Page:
UK aid must play a fundamental role in the fight against antibiotic resistance – WaterAid
Ignoring this global crisis of antibiotic resistance will threaten the health of us all, says Sol Oyuela, Global Director of Policy & Campaigns at WaterAid.
The news this week that nearly 900 million people around the world have no water at all at their local health facility is staggering – and a wake-up call for anyone who thinks efforts at addressing antibiotic resistance can be successful as long as this remains the case.
Here in the UK, in hospitals and GP surgeries, so much focus is placed on only prescribing antibiotics when necessary, and upon the essential need for rigorous hygiene to help stop the spread of infection in the first place.
It is hard to imagine how dedicated health professionals in other parts of the world can do the same when their hospital or clinic doesn’t have a clean, reliable source of water on site. New data released this week shows that 45% of healthcare facilities in least-developed countries, and one in four around the world, do not have a clean source of water on site. One in five health facilities around the world do not have toilets, and one in six do not have facilities to allow for handwashing with soap.
Infections spread quickly in facilities without access to water, decent sanitation, hygiene and proper waste management procedures, with devastating results: globally, 225,000 babies die of sepsis in their first four weeks of life, most of those in sub-Saharan Africa and South Asia. Many of these deaths might have been prevented had they been born into a clean environment, where birthing attendants were able to wash hands properly with soap and water.
Rising rates of so-called superbugs have also been directly attributed to poor sanitary conditions in healthcare facilities, leading to the overuse and misuse of antibiotics to prevent and treat infections which might have been avoided with proper hygiene practice. A recent British Medical Journal article found almost 16 babies in every 1,000 born in South Asia test positive for sepsis, and one-third of these babies will die.
We also know that 800 children a day die of diarrhoeal diseases directly linked to dirty water, poor sanitation and poor hygiene.
The battle to save lives, and to slow the rise of deadly superbugs, cannot be won as long as these dedicated frontline staff are denied what we consider the fundamentals of health care: a reliable source of clean water on site, decent toilets, rigorous hygiene procedures, proper disposal of waste and careful cleaning. All the research to develop new drugs in the race to beat antibiotic resistance will be in vain if these drugs continue to be overused and misused in the absence of good hygiene.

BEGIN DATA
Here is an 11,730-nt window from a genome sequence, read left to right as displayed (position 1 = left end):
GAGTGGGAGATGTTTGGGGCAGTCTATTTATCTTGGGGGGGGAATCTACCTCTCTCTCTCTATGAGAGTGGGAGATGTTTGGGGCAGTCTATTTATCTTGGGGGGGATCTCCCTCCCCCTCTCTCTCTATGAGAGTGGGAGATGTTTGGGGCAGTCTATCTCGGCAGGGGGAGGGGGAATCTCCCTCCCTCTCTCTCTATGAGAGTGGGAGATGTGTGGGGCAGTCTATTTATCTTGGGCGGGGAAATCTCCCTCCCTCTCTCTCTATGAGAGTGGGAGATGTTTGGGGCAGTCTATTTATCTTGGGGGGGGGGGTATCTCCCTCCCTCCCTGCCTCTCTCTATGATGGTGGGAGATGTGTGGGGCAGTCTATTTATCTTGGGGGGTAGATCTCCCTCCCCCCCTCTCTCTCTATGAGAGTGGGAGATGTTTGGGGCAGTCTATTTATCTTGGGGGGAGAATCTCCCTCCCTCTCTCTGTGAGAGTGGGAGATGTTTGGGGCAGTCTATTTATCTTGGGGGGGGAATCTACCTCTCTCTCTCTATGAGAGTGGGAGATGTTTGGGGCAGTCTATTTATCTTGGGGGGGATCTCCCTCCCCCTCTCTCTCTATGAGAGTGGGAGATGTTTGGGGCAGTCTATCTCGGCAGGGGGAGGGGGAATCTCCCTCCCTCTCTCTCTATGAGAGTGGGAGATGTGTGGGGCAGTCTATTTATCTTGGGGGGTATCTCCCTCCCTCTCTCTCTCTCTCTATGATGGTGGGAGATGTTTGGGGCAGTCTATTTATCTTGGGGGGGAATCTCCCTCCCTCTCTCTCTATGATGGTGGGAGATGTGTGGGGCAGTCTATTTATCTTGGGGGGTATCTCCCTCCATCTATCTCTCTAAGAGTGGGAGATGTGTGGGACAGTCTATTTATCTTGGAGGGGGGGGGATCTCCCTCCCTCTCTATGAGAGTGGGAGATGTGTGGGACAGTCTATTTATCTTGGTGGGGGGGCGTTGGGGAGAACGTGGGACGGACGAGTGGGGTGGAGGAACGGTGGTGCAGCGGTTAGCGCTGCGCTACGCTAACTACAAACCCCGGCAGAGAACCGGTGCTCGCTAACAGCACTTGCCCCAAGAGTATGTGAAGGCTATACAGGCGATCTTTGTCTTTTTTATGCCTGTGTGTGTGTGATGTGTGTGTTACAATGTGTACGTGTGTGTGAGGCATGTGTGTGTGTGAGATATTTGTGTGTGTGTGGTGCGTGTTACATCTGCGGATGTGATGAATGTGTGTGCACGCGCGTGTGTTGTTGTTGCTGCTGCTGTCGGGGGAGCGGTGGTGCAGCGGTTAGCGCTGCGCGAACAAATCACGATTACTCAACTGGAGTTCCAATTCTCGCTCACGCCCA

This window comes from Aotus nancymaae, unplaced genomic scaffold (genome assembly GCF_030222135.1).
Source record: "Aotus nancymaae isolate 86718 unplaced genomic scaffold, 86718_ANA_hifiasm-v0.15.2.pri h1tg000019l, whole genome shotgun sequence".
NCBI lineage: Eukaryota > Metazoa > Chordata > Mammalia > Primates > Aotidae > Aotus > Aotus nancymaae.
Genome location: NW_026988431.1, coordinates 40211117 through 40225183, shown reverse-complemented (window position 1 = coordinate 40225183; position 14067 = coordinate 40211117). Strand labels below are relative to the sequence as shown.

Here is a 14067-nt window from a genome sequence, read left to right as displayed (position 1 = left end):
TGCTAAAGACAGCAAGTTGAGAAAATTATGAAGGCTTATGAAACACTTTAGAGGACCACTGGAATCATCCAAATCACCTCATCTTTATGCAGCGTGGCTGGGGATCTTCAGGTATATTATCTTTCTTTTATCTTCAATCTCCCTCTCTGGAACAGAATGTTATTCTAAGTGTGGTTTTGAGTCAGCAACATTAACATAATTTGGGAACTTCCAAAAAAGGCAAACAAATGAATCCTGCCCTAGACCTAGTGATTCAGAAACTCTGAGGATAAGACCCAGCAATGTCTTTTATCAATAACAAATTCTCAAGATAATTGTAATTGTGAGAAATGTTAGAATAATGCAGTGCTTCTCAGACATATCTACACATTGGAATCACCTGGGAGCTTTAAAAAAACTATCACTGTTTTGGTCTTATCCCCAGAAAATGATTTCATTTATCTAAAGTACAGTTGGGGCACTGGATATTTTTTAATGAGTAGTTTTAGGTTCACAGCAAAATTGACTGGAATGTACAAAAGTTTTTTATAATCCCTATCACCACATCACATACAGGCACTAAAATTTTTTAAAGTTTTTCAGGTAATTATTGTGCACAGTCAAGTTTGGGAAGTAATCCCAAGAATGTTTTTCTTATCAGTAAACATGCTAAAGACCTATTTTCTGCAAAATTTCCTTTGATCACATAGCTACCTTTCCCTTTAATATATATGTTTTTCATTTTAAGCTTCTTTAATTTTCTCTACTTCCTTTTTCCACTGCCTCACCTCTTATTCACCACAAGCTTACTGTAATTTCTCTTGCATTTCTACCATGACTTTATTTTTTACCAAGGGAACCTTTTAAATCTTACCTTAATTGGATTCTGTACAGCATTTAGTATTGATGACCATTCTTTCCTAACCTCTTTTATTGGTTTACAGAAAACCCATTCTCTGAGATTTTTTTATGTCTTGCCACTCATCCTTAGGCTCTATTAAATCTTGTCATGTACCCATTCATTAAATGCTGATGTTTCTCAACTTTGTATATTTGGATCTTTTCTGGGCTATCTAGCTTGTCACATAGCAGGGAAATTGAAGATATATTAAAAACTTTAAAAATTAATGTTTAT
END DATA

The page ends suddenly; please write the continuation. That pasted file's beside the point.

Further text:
The UK Government, in its 5-year action plan on tackling antimicrobial resistance, has committed to support greater access to clean water and sanitation, and has also pledged to make this issue a priority by supporting a World Health Assembly resolution on this issue next month.
But we need to go farther and translate commitments into action: this must be a global priority with appropriate financing. Our investments in health must prioritise clean water, decent toilets, good hygiene behaviours and incentivise stronger coordination between programmes focusing on health and water, sanitation and hygiene. As a world leader on health, the UK can champion this approach and ensure that every child born in the developing world has a healthy start to life, but we must lead by example.
UK aid can and must play a fundamental role in the fight against antibiotic resistance. As the UK Government considers its next spending review, it must reaffirm its commitment in water, sanitation and hygiene, to play our part as global leaders in ensuring every community, every school and every health facility has these basic pillars of development.
Good aid done well saves lives. And ignoring this global crisis will threaten the health of us all.